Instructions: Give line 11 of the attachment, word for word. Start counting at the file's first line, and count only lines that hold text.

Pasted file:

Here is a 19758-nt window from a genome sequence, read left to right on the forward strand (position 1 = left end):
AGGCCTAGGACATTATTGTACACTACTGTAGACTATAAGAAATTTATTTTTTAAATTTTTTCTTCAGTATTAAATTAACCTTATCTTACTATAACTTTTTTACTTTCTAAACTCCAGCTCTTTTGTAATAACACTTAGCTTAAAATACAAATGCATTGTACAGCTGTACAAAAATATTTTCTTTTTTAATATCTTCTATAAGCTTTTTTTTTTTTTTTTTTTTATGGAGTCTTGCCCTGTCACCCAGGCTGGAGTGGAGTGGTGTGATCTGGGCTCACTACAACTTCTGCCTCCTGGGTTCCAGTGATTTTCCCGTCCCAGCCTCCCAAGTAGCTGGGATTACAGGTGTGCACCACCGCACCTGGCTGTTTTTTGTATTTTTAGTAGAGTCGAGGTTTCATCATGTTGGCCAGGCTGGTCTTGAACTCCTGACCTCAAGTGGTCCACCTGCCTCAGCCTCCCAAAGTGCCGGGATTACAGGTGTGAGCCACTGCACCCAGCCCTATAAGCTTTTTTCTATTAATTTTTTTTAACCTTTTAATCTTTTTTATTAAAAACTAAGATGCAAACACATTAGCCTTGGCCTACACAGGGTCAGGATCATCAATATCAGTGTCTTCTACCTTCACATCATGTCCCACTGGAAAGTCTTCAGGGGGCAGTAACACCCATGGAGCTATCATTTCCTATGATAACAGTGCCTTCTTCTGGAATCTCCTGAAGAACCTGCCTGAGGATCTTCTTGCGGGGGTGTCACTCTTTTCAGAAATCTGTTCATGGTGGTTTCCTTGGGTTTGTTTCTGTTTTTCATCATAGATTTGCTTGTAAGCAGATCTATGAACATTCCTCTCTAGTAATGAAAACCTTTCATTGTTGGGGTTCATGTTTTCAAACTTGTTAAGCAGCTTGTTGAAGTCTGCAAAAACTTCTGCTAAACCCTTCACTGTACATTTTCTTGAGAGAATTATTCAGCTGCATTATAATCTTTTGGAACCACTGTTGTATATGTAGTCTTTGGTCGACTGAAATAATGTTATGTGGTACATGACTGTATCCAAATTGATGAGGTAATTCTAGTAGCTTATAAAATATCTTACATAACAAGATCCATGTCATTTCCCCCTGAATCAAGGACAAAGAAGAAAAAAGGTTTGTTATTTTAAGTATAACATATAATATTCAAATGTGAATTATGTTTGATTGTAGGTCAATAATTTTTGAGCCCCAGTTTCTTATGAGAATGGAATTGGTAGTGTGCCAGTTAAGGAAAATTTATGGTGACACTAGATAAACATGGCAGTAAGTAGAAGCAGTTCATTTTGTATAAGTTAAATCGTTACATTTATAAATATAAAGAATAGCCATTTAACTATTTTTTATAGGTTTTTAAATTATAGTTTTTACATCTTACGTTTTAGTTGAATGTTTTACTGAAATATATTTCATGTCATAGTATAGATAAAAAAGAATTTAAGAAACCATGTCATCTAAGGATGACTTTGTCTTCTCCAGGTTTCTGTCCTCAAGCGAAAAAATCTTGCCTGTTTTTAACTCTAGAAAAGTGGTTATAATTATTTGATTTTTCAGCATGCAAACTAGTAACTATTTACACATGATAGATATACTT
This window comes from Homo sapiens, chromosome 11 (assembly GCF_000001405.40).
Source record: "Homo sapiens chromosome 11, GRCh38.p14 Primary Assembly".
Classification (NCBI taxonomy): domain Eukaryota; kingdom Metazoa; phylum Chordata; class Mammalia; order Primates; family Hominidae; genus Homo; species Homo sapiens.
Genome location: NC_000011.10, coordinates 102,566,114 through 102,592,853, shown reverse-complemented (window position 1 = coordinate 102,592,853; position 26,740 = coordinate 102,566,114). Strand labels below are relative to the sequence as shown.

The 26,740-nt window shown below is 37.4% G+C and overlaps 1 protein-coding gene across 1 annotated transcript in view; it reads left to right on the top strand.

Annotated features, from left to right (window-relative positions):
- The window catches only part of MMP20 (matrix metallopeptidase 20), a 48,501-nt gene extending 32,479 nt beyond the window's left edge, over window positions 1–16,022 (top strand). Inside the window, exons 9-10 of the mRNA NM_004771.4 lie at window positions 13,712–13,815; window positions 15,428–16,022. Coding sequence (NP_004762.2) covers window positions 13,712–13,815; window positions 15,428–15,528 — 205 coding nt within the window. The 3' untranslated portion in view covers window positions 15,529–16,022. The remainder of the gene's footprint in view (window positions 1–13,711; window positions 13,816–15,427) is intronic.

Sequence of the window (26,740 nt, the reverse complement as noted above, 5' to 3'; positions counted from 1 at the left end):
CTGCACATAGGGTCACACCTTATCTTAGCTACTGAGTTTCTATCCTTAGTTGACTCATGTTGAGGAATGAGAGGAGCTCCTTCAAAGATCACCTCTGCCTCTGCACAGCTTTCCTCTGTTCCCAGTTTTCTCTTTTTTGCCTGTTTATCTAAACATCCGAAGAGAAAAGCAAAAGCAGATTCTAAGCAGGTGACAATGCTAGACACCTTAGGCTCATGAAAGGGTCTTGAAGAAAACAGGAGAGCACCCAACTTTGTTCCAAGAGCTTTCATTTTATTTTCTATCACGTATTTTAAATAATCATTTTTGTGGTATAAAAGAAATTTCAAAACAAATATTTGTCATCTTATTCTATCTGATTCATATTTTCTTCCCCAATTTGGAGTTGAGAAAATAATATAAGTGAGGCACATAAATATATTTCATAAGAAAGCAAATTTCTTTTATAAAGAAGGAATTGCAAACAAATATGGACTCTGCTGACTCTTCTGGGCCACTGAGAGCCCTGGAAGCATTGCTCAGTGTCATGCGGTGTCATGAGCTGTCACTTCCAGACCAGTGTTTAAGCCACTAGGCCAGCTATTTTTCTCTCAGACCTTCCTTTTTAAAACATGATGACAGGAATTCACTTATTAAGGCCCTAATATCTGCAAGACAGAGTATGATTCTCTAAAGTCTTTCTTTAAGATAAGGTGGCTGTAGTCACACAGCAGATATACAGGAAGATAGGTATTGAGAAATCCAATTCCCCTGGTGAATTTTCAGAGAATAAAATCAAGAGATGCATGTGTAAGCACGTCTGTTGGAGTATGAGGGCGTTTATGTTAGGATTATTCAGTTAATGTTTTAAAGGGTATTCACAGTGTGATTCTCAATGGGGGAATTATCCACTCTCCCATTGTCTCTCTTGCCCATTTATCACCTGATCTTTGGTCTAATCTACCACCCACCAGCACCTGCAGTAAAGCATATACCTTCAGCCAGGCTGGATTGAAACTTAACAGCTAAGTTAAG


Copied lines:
CTGCACATAGGGTCACACCTTATCTTAGCTACTGAGTTTCTATCCTTAGTTGACTCATGTTGAGGAATGAGAGGAGCTCCTTCAAAGATCACCTCTGCCTCTGCACAGCTTTCCTCTGTTCCCAGTTTTCTCTTTTTTGCCTGTTTATCTAAACATCCGAAGAGAAAAGCAAAAGCAGATTCTAAGCAGGTGACAATGCTAGACACCTTAGGCTCATGAAAGGGTCTTGAAGAAAACAGGAGAGCACCCAACTTTGTTCCAAGAGCTTTCATTTTATTTTCTATCACGTATTTTAAATAATCATTTTTGTGGTATAAAAGAAATTTCAAAACAAATATTTGTCATCTTATTCTATCTGATTCATATTTTCTTCCCCAATTTGGAGTTGAGAAAATAATATAAGTGAGGCACATAAATATATTTCATAAGAAAGCAAATTTCTTTTATAAAGAAGGAATTGCAAACAAATATGGACTCTGCTGACTCTTCTGGGCCACTGAGAGCCCTGGAAGCATTGCTCAGTGTCATGCGGTGTCATGAGCTGTCACTTCCAGACCAGTGTTTAAGCCACTAGGCCAGCTATTTTTCTCTCAGACCTTCCTTTTTAAAACATGATGACAGGAATTCACTTATTAAGGCCCTAATATCTGCAAGACAGAGTATGATTCTCTAAAGTCTTTCTTTAAGATAAGGTGGCTGTAGTCACACAGCAGATATACAGGAAGATAGGTATTGAGAAATCCAATTCCCCTGGTGAATTTTCAGAGAATAAAATCAAGAGATGCATGTGTAAGCACGTCTGTTGGAGTATGAGGGCGTTTATGTTAGGATTATTCAGTTAATGTTTTAAAGGGTATTCACAGTGTGATTCTCAATGGGGGAATTATCCACTCTCCCATTGTCTCTCTTGCCCATTTATCACCTGATCTTTGGTCTAATCTACCACCCACCAGCACCTGCAGTAAAGCATATACCTTCAGCCAGGCTGGATTGAAACTTAACAGCTAAGTTAAG